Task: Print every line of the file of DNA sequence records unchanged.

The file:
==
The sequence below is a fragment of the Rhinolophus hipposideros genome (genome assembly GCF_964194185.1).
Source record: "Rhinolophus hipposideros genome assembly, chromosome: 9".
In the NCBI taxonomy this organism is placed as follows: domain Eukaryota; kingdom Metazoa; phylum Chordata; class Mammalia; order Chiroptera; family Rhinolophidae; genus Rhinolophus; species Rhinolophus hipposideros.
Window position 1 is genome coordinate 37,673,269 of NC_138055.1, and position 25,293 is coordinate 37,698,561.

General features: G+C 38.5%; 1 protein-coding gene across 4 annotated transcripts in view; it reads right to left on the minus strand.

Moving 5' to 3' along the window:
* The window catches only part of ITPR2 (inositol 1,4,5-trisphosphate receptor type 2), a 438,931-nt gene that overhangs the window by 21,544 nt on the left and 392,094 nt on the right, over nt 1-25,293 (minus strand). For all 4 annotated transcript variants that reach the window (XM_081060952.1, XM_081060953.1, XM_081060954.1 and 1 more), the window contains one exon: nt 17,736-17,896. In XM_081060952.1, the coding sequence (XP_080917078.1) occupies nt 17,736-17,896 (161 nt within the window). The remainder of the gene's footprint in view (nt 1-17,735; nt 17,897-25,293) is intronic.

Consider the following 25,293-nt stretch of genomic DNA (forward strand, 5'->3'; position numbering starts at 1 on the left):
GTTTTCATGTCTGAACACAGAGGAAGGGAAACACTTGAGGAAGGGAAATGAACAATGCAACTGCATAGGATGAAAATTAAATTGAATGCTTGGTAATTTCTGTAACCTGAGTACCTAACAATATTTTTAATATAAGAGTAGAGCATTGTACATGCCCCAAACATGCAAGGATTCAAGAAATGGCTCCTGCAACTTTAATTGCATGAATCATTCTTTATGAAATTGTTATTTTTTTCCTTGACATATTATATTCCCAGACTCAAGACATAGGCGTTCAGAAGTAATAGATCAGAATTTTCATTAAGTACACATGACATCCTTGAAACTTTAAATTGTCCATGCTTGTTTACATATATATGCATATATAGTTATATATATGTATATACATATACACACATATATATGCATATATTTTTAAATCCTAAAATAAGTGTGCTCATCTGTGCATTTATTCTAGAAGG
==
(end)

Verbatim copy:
The sequence below is a fragment of the Rhinolophus hipposideros genome (genome assembly GCF_964194185.1).
Source record: "Rhinolophus hipposideros genome assembly, chromosome: 9".
In the NCBI taxonomy this organism is placed as follows: domain Eukaryota; kingdom Metazoa; phylum Chordata; class Mammalia; order Chiroptera; family Rhinolophidae; genus Rhinolophus; species Rhinolophus hipposideros.
Window position 1 is genome coordinate 37,673,269 of NC_138055.1, and position 25,293 is coordinate 37,698,561.

General features: G+C 38.5%; 1 protein-coding gene across 4 annotated transcripts in view; it reads right to left on the minus strand.

Moving 5' to 3' along the window:
* The window catches only part of ITPR2 (inositol 1,4,5-trisphosphate receptor type 2), a 438,931-nt gene that overhangs the window by 21,544 nt on the left and 392,094 nt on the right, over nt 1-25,293 (minus strand). For all 4 annotated transcript variants that reach the window (XM_081060952.1, XM_081060953.1, XM_081060954.1 and 1 more), the window contains one exon: nt 17,736-17,896. In XM_081060952.1, the coding sequence (XP_080917078.1) occupies nt 17,736-17,896 (161 nt within the window). The remainder of the gene's footprint in view (nt 1-17,735; nt 17,897-25,293) is intronic.

Consider the following 25,293-nt stretch of genomic DNA (forward strand, 5'->3'; position numbering starts at 1 on the left):
GTTTTCATGTCTGAACACAGAGGAAGGGAAACACTTGAGGAAGGGAAATGAACAATGCAACTGCATAGGATGAAAATTAAATTGAATGCTTGGTAATTTCTGTAACCTGAGTACCTAACAATATTTTTAATATAAGAGTAGAGCATTGTACATGCCCCAAACATGCAAGGATTCAAGAAATGGCTCCTGCAACTTTAATTGCATGAATCATTCTTTATGAAATTGTTATTTTTTTCCTTGACATATTATATTCCCAGACTCAAGACATAGGCGTTCAGAAGTAATAGATCAGAATTTTCATTAAGTACACATGACATCCTTGAAACTTTAAATTGTCCATGCTTGTTTACATATATATGCATATATAGTTATATATATGTATATACATATACACACATATATATGCATATATTTTTAAATCCTAAAATAAGTGTGCTCATCTGTGCATTTATTCTAGAAGG